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Probability and average area of intersection of rectangles and ellipse

  1. May 17, 2010 #1
    Hello all,
    I am neither a physicist nor a mathematician, I am an archaeologist trying to develop a mathematical model for archaeological site detection. The problem is set up like this (and hopefully this will make some sense):

    The detector moves in parallel transects that can be of any interval but is consistent within a given test.
    The detector has a swath width of a fixed distance.
    The target is an archaeological site typically elliptical in shape which has an average density of artifacts which are visible to the detector per certain unit of area.
    The orientation of transects and the site are independent of each other.
    Assume an even (non clustered) distribution of artifacts within the site.

    To find the chance of detection I have been using the formula for a Poisson distribution:
    p(x) = exp(-1*lambda) lambda^x / x! for x=0,1,2,...
    lamda is the expected density of artifacts per unit of space

    Which I believe I can then multiply by the average area of intersection between the transects (rectangles) and the site (ellipse). I have found formulas for determining the probability of intersection of ellipses with transects but they do not calculate the area of intersection:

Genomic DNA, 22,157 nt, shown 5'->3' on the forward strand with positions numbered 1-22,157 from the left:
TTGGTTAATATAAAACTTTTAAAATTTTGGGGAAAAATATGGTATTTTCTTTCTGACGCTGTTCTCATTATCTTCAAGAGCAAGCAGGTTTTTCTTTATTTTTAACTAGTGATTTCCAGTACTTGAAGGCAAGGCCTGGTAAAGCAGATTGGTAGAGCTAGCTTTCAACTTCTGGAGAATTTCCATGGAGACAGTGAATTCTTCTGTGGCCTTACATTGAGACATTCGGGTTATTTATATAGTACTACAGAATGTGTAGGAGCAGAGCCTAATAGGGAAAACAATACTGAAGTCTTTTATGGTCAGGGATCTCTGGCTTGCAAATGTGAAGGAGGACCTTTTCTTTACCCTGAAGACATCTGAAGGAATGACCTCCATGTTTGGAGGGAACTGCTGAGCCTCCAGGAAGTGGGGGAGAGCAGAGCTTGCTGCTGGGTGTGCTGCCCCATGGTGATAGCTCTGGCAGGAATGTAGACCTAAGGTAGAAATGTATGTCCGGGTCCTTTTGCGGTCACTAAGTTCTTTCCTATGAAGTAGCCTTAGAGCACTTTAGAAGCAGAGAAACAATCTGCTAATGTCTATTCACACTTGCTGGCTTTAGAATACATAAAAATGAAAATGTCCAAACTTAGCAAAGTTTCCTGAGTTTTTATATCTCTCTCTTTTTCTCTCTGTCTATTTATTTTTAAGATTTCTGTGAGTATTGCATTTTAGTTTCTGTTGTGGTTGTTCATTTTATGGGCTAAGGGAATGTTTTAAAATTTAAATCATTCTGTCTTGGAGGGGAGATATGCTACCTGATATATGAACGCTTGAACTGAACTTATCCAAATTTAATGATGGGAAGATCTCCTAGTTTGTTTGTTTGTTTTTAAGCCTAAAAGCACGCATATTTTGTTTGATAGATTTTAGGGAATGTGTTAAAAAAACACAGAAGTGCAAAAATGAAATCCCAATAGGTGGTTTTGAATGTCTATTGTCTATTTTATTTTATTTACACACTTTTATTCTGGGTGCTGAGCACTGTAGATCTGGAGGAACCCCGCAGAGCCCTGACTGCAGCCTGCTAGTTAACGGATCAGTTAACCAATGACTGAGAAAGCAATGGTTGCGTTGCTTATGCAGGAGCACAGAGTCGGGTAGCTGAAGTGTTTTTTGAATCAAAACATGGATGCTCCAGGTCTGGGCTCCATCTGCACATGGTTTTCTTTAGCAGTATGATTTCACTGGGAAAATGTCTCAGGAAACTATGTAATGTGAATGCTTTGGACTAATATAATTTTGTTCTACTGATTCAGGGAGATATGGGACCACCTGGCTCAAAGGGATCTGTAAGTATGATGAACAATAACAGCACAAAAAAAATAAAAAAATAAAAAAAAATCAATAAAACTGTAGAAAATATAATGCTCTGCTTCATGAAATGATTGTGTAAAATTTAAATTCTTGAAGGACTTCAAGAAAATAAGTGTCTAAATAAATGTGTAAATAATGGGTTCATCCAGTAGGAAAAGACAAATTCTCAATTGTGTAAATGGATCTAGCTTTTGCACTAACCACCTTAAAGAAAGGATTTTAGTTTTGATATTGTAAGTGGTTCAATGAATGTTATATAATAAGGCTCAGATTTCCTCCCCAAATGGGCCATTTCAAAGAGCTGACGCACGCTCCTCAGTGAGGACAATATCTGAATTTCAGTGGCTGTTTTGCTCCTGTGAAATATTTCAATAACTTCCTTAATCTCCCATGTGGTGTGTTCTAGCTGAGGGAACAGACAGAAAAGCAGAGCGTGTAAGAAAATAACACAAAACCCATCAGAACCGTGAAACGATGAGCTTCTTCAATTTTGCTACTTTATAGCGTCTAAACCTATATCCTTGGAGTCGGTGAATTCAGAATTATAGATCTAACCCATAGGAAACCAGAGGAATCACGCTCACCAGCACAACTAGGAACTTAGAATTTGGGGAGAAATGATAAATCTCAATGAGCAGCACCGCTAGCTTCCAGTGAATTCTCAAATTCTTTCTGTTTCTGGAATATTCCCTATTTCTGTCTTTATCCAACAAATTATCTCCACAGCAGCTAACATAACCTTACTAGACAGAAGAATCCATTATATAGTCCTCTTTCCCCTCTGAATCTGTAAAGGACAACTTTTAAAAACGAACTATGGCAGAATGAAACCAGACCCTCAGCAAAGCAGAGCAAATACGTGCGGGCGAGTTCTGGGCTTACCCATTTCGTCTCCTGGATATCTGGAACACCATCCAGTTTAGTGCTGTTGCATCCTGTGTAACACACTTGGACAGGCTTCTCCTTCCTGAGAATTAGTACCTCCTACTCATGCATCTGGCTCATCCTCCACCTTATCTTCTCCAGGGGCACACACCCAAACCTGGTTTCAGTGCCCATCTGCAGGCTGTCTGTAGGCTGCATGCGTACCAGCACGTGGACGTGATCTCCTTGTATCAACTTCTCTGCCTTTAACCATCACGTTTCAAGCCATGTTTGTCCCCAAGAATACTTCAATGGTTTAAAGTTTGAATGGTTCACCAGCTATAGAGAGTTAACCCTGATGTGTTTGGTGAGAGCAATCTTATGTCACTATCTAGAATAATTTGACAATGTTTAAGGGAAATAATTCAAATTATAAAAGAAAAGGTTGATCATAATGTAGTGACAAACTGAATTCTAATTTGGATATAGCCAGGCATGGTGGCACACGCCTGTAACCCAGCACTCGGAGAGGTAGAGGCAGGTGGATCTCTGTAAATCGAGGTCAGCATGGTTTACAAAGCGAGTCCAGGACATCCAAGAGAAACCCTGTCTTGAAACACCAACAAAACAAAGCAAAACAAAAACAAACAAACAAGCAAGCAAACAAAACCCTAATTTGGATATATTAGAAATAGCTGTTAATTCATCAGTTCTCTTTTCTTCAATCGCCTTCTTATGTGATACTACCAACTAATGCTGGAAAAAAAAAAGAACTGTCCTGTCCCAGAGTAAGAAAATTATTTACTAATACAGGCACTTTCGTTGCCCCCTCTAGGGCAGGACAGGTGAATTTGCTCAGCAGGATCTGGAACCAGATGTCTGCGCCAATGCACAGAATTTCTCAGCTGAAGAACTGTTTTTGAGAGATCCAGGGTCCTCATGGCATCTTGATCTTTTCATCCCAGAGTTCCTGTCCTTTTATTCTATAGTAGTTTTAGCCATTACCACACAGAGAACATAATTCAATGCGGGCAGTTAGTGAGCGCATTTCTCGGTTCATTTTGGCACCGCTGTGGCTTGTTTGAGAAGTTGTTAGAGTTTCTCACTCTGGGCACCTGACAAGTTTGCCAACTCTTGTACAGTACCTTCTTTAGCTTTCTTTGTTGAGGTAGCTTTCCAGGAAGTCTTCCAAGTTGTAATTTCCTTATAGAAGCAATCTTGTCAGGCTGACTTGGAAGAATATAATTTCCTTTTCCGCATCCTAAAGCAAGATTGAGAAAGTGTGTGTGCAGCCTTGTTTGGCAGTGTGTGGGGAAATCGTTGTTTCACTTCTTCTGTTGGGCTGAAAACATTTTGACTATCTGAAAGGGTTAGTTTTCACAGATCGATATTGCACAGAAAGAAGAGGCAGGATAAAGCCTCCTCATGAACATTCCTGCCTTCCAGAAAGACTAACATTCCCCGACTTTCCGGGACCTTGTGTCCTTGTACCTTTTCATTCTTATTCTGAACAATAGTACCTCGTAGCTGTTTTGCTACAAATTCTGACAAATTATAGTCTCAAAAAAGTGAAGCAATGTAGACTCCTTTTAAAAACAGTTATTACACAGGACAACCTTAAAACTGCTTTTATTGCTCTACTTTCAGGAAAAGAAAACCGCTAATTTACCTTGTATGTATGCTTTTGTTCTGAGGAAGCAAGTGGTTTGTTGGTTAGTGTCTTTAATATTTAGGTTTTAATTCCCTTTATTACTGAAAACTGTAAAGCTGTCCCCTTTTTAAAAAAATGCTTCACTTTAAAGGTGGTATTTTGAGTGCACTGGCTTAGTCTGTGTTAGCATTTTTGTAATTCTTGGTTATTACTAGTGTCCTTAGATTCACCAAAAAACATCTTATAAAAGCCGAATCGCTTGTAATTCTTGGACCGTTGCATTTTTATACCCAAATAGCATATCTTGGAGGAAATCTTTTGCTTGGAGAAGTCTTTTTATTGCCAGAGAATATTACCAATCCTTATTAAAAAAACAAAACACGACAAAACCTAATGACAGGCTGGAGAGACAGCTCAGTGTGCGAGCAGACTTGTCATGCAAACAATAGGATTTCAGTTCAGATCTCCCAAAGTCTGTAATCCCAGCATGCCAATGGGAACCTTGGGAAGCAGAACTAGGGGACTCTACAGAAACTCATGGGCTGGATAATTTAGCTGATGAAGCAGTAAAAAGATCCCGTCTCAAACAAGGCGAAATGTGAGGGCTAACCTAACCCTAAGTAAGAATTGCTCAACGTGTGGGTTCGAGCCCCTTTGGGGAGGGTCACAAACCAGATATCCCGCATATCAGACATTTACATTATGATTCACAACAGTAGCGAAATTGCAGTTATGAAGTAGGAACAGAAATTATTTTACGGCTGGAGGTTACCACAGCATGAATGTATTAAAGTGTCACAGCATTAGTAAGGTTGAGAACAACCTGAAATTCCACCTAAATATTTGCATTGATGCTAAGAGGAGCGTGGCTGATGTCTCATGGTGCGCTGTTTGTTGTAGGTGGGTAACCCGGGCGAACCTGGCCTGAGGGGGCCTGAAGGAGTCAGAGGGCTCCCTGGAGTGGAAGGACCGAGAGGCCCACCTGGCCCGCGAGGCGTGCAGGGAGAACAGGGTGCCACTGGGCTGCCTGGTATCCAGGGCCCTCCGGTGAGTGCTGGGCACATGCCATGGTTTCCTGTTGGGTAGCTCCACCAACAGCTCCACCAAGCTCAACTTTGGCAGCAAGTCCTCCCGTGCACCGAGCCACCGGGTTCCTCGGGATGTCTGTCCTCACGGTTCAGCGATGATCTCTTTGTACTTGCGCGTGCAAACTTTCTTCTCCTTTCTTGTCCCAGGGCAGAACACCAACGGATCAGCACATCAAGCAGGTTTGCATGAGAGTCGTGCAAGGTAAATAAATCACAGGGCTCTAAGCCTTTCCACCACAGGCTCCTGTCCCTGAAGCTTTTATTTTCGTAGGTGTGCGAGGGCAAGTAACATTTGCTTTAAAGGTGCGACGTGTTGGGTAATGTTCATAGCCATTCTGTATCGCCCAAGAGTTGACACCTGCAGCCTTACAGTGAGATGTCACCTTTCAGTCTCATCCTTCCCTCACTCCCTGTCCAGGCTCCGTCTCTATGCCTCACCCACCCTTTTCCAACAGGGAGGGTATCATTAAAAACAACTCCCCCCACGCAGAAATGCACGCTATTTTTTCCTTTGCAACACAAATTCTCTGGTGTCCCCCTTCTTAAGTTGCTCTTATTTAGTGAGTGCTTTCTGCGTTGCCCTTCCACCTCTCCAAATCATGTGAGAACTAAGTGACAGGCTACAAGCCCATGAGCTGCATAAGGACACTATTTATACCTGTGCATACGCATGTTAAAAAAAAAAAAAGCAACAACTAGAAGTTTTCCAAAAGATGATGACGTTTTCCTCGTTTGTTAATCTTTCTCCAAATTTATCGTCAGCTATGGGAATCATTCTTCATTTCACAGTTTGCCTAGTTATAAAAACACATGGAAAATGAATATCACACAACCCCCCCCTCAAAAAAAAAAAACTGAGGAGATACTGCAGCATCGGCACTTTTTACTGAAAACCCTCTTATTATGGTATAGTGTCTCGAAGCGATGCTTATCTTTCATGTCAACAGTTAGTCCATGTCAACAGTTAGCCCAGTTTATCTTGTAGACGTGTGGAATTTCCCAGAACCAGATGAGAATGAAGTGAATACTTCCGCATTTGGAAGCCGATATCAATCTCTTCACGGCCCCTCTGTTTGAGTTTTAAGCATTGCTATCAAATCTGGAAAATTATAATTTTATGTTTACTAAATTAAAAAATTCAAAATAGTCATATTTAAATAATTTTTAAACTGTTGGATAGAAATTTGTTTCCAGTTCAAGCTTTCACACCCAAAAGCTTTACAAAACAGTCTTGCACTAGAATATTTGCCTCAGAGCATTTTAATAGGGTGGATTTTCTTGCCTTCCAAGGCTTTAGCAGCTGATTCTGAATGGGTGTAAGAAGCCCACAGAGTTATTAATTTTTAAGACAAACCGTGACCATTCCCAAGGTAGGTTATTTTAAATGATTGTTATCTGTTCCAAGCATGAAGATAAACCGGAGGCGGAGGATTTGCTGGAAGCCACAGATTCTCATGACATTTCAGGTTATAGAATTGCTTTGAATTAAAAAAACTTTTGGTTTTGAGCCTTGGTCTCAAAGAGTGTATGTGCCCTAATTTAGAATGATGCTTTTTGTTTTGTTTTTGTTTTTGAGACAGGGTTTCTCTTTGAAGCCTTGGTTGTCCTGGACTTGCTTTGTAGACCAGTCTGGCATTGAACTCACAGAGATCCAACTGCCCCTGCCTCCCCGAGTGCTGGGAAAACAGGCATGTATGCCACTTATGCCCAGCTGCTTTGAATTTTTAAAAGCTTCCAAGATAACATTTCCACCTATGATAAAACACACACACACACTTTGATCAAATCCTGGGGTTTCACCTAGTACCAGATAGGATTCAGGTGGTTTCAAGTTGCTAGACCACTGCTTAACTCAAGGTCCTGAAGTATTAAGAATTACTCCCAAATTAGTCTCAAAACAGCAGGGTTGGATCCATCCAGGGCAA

P=(1-b/l)(2l/πs(1-sqr root((1-s/l)2 + s/l(Acs(s/l)))) + (b/l)(2l/πs)
    where P is probability of intersection
    b=width of ellipse
    l is length of the ellipse
    s is the transect spacing or interval

    This formula should account for multiple intersections of transects if the ellipse is much larger than the transect spacing.
    I assume that the formula might be adapted to provide spatial data but I do not know quite how to make that work to hook it into the Poisson distribution formula.
    I suspect that I might be forgetting something fundamental so if so let me know.
    Thanks very much in advance for your help!
  2. jcsd
  3. May 18, 2010 #2


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    That sounds interesting.
    Let's see whether I understand you correctly.
    You are scanning an area and you are asking for the probability to detect at least one artifact given that the elliptic site falls completely inside the region scanned, don't you?
    In principle, the detection probability will depend on the orientation of the ellipse relative to the scanning direction, which is unknown, however. So you would have to average over all orientations of the ellipsis relative to the scanning direction. The result will be independent of the form of the site. What counts is only its area. The area you scan effectively is the area of the ellipsis [tex] A_0 [/tex] times the swath width (if I interprete this term correctly), d, divided by the transsect spacing s, or [tex] A=A_0 d/s[/tex].
    The average density of artifacts inside the circle per unit of area is lambda. Before you can use this in the Poisson formula, you have to multiply it with the area A.
    Then the probability to detect x artifacts is [tex] P(x)=\exp(-\lambda A) (\lambda A)^x/x! [/tex].